In many cases, the difference between net sales and gross sales can be much more than an accounting detail. Let's take a look at Apple (NASDAQ:AAPL) and why net sales can be a relevant concept providing a lot of information about the health of the company's different business segments.
Net sales vs. gross sales
When a company records revenue on a gross sales basis, the full amount of the transaction is recorded in the income statement as sales. On a net sales basis, on the other hand, the company only records as sales a commission for the transaction.
For example: If Apple sells a song for $1 under the gross sales method, the company would record $1 in revenue. Assuming that Apple then has to pay $0.70 to the record company, that $0.70 would be registered as cost of goods sold. Gross profit would amount to $0.30, which is the difference between the revenue recorded and the cost of goods sold.
However, if the transaction is accounted for via the net sales method, Apple would only record $0.30 in revenue. Gross profit would be the entire $0.30, as Apple has never included the $0.70 it paid to the record company as revenue.
Evidently, revenue, gross profit, and overall financial statements can look very different depending on whether a company chooses one method or the other. Investors need to pay close attention to when a company is reporting net sales vs. gross sales and what that says about the business.
When to choose net sales or gross sales
Accounting rules allow some room for flexibility in this area. However, the Financial Accounting Standards Board, or FASB, has issued some guidelines, which can be quite helpful and illustrative.
When a company is the primary obligor in the transaction -- meaning that it's responsible for providing the product or service to the buyer -- then the gross sales method is preferred. If this responsibility lies with the supplier, then the net sales method is a better choice.
Inventory risk is also an important consideration. If the company is buying the inventory before selling it to the customer, then it needs to record gross sales, because it is the one that would lose money if it is unable to sell such inventory.
Similarly, if the company is assuming credit risk -- meaning that it would take a loss if the customer does not pay -- then the transaction should probably be accounted for under the gross sales method. But if credit risk lies with the supplier, then the net sales method is the better choice.
If the company can select among different suppliers for a transaction, or if it can set the sales price, that means it's the one calling the shots, so it should record gross sales. On the other hand, if it makes a fixed sales commission for every transaction, regardless of the sales price, then it should go for net sales.
Net sales and gross sales in real life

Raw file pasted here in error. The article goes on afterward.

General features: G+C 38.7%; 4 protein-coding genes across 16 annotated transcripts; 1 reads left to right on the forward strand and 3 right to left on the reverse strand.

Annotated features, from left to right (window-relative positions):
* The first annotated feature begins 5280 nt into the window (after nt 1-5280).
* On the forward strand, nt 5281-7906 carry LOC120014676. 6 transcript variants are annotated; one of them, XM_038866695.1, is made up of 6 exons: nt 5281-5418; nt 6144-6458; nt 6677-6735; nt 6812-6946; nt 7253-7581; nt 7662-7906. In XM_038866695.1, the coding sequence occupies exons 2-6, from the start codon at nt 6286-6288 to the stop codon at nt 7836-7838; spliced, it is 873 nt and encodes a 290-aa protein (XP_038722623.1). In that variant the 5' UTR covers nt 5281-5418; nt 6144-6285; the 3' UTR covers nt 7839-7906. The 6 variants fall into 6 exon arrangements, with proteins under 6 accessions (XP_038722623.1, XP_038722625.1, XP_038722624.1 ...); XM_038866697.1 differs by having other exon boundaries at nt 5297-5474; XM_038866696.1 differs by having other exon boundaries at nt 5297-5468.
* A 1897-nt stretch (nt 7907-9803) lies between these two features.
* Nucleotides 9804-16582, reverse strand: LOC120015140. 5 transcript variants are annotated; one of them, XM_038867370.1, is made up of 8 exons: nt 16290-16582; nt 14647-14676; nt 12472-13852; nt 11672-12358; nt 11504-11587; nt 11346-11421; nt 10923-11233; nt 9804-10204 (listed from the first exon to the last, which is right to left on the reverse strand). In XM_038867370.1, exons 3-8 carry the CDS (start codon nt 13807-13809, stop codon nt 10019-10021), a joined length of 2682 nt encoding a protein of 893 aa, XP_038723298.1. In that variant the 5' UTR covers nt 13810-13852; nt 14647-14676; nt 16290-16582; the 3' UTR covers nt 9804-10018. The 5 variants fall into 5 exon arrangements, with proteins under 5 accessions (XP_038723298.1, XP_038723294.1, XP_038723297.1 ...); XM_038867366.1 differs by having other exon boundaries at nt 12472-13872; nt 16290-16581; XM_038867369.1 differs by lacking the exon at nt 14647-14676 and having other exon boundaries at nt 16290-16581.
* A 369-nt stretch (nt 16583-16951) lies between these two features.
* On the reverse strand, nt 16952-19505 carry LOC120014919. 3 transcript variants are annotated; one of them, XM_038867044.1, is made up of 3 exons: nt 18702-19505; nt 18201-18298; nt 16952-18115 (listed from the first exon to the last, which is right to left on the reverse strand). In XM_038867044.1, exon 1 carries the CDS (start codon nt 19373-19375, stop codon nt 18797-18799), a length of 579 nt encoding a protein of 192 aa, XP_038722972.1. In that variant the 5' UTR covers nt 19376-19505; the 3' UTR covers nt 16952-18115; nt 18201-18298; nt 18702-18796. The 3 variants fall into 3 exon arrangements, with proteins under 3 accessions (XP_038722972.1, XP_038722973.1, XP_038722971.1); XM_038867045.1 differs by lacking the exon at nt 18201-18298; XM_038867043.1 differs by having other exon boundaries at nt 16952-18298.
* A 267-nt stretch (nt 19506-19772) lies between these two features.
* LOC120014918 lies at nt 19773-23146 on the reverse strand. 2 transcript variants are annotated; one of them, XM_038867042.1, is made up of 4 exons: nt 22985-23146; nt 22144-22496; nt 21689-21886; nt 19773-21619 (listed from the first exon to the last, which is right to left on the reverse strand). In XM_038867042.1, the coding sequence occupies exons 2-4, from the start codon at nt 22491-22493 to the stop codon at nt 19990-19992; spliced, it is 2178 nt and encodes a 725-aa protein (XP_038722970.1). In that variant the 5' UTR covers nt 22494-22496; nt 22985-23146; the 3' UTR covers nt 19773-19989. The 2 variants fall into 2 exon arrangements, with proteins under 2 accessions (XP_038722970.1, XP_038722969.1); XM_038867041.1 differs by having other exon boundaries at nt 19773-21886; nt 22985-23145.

Apple is an interesting example to analyze. The company recognizes revenue under the net sales method in some segments and under the gross sales method in other segments. Hardware devices are clearly recognized as gross sales, and the same goes of the software and services the company sells directly to customers. On the other hand, third-party apps are registered as net sales.
The company explains how this works in its latest 10-K report:
For the sale of most third-party products, the company recognizes revenue based on the gross amount billed to customers because the company establishes its own pricing for such products, retains related inventory risk for physical products, is the primary obligor to the customer and assumes the credit risk for amounts billed to its customers.
For third-party applications sold through the App Store and Mac App Store and certain digital content sold through the iTunes Store, the company does not determine the selling price of the products and is not the primary obligor to the customer. Therefore, the company accounts for such sales on a net basis by recognizing in net sales only the commission it retains from each sale. The portion of the gross amount billed to customers that is remitted by the company to third-party app developers and certain digital content owners is not reflected in the company's consolidated statements of operations.
Apple typically charges a 30% commission on third-party apps, so when you see app revenue for $30 in the company's income statement, this is probably accounted for on a net sales basis. This means that the actual value of the transaction was probably in the neighborhood of $100.
Andrés Cardenal owns shares of Apple. The Motley Fool recommends Apple. The Motley Fool owns shares of Apple. Try any of our Foolish newsletter services free for 30 days. We Fools may not all hold the same opinions, but we all believe that considering a diverse range of insights makes us better investors. The Motley Fool has a disclosure policy.